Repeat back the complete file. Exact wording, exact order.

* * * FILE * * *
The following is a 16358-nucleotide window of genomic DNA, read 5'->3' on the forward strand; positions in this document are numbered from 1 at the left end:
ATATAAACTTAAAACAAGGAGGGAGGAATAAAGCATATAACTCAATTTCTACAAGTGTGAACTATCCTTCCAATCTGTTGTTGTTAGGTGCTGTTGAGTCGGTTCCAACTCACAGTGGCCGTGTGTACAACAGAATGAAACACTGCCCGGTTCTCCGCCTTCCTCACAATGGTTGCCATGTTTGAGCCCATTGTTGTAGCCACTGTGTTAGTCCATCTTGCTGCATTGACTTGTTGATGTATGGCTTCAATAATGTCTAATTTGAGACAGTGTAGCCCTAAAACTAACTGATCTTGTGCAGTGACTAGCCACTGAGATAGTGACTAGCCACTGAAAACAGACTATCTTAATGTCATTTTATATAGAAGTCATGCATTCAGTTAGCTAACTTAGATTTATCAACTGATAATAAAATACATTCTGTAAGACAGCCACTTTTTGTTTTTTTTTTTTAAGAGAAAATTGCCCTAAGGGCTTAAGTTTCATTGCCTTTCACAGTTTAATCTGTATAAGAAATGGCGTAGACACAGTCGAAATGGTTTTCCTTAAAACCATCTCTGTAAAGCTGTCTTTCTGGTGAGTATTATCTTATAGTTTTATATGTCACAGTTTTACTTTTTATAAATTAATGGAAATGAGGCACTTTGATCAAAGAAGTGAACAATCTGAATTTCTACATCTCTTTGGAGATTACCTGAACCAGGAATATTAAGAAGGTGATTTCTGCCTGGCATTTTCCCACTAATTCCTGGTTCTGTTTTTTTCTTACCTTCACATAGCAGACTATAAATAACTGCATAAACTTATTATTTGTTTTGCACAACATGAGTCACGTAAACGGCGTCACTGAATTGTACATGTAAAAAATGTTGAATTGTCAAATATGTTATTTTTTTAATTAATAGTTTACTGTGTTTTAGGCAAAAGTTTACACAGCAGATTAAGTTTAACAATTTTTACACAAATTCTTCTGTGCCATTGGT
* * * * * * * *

The following is a 16358-nucleotide window of genomic DNA, read 5'->3' on the forward strand; positions in this document are numbered from 1 at the left end:
ATATAAACTTAAAACAAGGAGGGAGGAATAAAGCATATAACTCAATTTCTACAAGTGTGAACTATCCTTCCAATCTGTTGTTGTTAGGTGCTGTTGAGTCGGTTCCAACTCACAGTGGCCGTGTGTACAACAGAATGAAACACTGCCCGGTTCTCCGCCTTCCTCACAATGGTTGCCATGTTTGAGCCCATTGTTGTAGCCACTGTGTTAGTCCATCTTGCTGCATTGACTTGTTGATGTATGGCTTCAATAATGTCTAATTTGAGACAGTGTAGCCCTAAAACTAACTGATCTTGTGCAGTGACTAGCCACTGAGATAGTGACTAGCCACTGAAAACAGACTATCTTAATGTCATTTTATATAGAAGTCATGCATTCAGTTAGCTAACTTAGATTTATCAACTGATAATAAAATACATTCTGTAAGACAGCCACTTTTTGTTTTTTTTTTTTAAGAGAAAATTGCCCTAAGGGCTTAAGTTTCATTGCCTTTCACAGTTTAATCTGTATAAGAAATGGCGTAGACACAGTCGAAATGGTTTTCCTTAAAACCATCTCTGTAAAGCTGTCTTTCTGGTGAGTATTATCTTATAGTTTTATATGTCACAGTTTTACTTTTTATAAATTAATGGAAATGAGGCACTTTGATCAAAGAAGTGAACAATCTGAATTTCTACATCTCTTTGGAGATTACCTGAACCAGGAATATTAAGAAGGTGATTTCTGCCTGGCATTTTCCCACTAATTCCTGGTTCTGTTTTTTTCTTACCTTCACATAGCAGACTATAAATAACTGCATAAACTTATTATTTGTTTTGCACAACATGAGTCACGTAAACGGCGTCACTGAATTGTACATGTAAAAAATGTTGAATTGTCAAATATGTTATTTTTTTAATTAATAGTTTACTGTGTTTTAGGCAAAAGTTTACACAGCAGATTAAGTTTAACAATTTTTACACAAATTCTTCTGTGCCATTGGT